http://www.foodandwine.com/recipes/deep-fried-savory-tarts

Thanks for all the work.

Offline ERASMO

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Re: PANZEROTTI
« Reply #4 on: March 28, 2011, 07:59:11 AM »
Pete,
I just recieved an email from the author of the recipe and she said she uses KA all-purpose unbleached flour.

Thanks

Offline Pete-zza

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Re: PANZEROTTI
« Reply #5 on: March 28, 2011, 03:47:56 PM »
ERASMO,

Doing some math conversions and using the expanded dough calculating tool at http://www.pizzamaking.com/expanded_calculator.html, I took a stab at converting your recipe to baker's percent format. I added the one teaspoon of salt to that recipe along with one cup of water that is mentioned in the article you referenced. For the flour conversion, I used the Textbook method of flour measurement as described in the Mass-Volume Conversion Calculator at http://foodsim.unclesalmon.com/, using the King Arthur all-purpose flour in the pull-down menu.

As you may note, the expanded dough calculating tool does not include wine as one of its possible dough ingredients. So, I usurped another field in the tool (I used the Honey field). That gives the correct weight of the wine, in ounces and in grams, but the volume conversions for wine are not the same as for honey. For the wine conversion, I used a conversion factor of 0.1646 ounces per teaspoon. That conversion is based on my weighing 3T of wine on my digital scale. I changed the wording in the output of the expanded dough calculating tool from Honey to Dry White Wine, and I converted the weight of wine to volume measurements. The strikeouts show the changes I made in substituting wine for honey in the expanded dough calculating tool.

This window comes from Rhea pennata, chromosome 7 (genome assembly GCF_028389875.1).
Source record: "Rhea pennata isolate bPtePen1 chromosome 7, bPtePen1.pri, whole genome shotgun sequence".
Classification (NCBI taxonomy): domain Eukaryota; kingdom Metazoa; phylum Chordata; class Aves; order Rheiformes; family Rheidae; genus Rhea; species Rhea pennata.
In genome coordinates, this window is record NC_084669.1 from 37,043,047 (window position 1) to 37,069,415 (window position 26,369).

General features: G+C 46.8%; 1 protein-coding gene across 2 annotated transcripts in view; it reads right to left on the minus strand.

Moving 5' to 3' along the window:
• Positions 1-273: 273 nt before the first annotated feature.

This is what I ended up with:

King Arthur All-Purpose Flour* (100%):
Water (26.341%):
ADY (0.43094%):
Salt (0.6362%):
Olive Oil (4.61723%):
Honey Dry White Wine (4.78824%):
Milk (fresh) (27.3614%):
Total (164.17501%):
877.15 g  |  30.94 oz | 1.93 lbs
231.05 g  |  8.15 oz | 0.51 lbs
3.78 g | 0.13 oz | 0.01 lbs | 1 tsp | 0.33 tbsp
5.58 g | 0.2 oz | 0.01 lbs | 1 tsp | 0.33 tbsp
40.5 g | 1.43 oz | 0.09 lbs | 9 tsp | 3 tbsp
42 g | 1.48 oz | 0.09 lbs | 6.01 tsp | 2 tbsp | 9 tsp | 3 tbsp